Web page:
When I visited this city nearby that was new to me and my friend, we ventured into this area that turned out to be a red light district. In that moment my mind could not phantom what was going on - I was amazed, shocked, disgusted, scared and intrigued as to why these women were scantily clad and standing behind these glass walls. I knew about prostitution, but my young limited knowledge at the time was shortened to Pretty Woman scenes of ladies in knee high leather boots on street corners. These are the realities and dark corners of the world thatparents try to protect their children from, but this is what is going on around us every day whether we chose to ignore it willingly or not, and it does no good to shield someone from the truth. When I arrived home that evening I searched up what I saw and learned for the first time about human trafficking. I had so many questions going through my mind; why is this going on? How could parents be so sick to sell their own children? All I wanted to do at this moment was find ways to help. Growing up in a family that's always helpful and thinks of others created my mind set. I love helping out when I can in person and there was so much I wanted to do, but how could I go about accomplishing that?     How do you know when you've discovered who are really are meant to be? How do you know when you've come to that moment and realization when you say, yes, this is what I'm going to devote my life to? My moment of realization unknowingly came the moment I was looking through the glass at these women. My idea behind Satori Documentaries is to document stories, discoveries and raise awareness, and to prompt thinking. It's a personal place to learn about and share the intimate details of individuals stories, about cultures, and the in-between. I remember my first story was interviewing a member of CARE (Coexistence of Animal Rights on Earth) and taking a tour of the beautiful cafe and enjoying a vegan meal there. I want to learn more about everything I can and get up close and personal; I don't want to be afraid of what's different and to ask questions. It's been a slow start and I've lost my way a few times, but every day something is accomplished. A few of the words that AJ said to me that really followed me to this day was; "Everyday is a battle. I'm just going day by day."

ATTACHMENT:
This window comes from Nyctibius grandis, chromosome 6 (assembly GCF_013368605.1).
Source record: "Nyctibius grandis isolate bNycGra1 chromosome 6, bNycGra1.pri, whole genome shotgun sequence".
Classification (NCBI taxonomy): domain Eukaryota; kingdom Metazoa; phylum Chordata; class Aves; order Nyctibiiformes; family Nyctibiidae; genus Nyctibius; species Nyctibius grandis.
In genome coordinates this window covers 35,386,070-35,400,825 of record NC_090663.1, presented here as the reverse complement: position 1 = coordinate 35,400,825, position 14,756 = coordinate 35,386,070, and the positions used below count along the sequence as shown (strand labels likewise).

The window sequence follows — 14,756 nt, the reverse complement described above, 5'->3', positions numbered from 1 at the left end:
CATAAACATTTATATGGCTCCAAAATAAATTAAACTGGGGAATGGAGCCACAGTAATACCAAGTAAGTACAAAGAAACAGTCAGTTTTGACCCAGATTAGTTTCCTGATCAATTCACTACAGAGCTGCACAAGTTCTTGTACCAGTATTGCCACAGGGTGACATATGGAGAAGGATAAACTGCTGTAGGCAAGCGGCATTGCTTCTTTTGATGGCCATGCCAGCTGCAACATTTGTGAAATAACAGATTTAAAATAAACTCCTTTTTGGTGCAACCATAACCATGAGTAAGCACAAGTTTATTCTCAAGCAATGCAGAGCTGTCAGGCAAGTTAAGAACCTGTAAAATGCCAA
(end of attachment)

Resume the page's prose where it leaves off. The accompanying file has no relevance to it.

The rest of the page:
To this day I still don't plan on a future with children, PTA meetings and soccer games, and I don't want a house in the suburbs with a swing set in the backyard because that life is just not for me, and it's not meant for everyone. When people find out about my decision to be child free, I am met with the same statements; I am selfish and I will change my mind. I don't believe anyone is selfish because they don't want children because it's a personal choice, and who has the right to judge ones life choices? Everyone deserves the chance to live the life they have always dreamed about. I believe everyone does find their soulmate; someone who shares the same ideas and way of life with them. I've decided to spend my life working jobs I love, traveling the world, helping people, and keeping Satori Documentary alive; I don't want to stop - I don't want to give it up. Everyday isn't a cruise or relaxing, but every day I learn more about photography, photojournalism, writing, and global issues.

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What is the problem with dreams? Many times they cease to exist because you give up. If you really want something with all your heart and mind you will do everything in your power to make it happen. Most dreams won't happen overnight, maybe not even a year, but you should never give up. Don't be afraid to bring back that flame you had as a child, and don't be afraid to begin making your dreams come true because you believe you aren't good enough. Don't be discouraged by others and don't easily let it go because people tell you it's impossible - those are the individuals that lost their dreams once, and you shouldn't lose yours because they weren't strong enough to follow theirs. I know these are all typical cliche statements that many of you probably hear everyday, but their true and shouldn't be taken lightly.

It's time to start dreaming and living your dreams.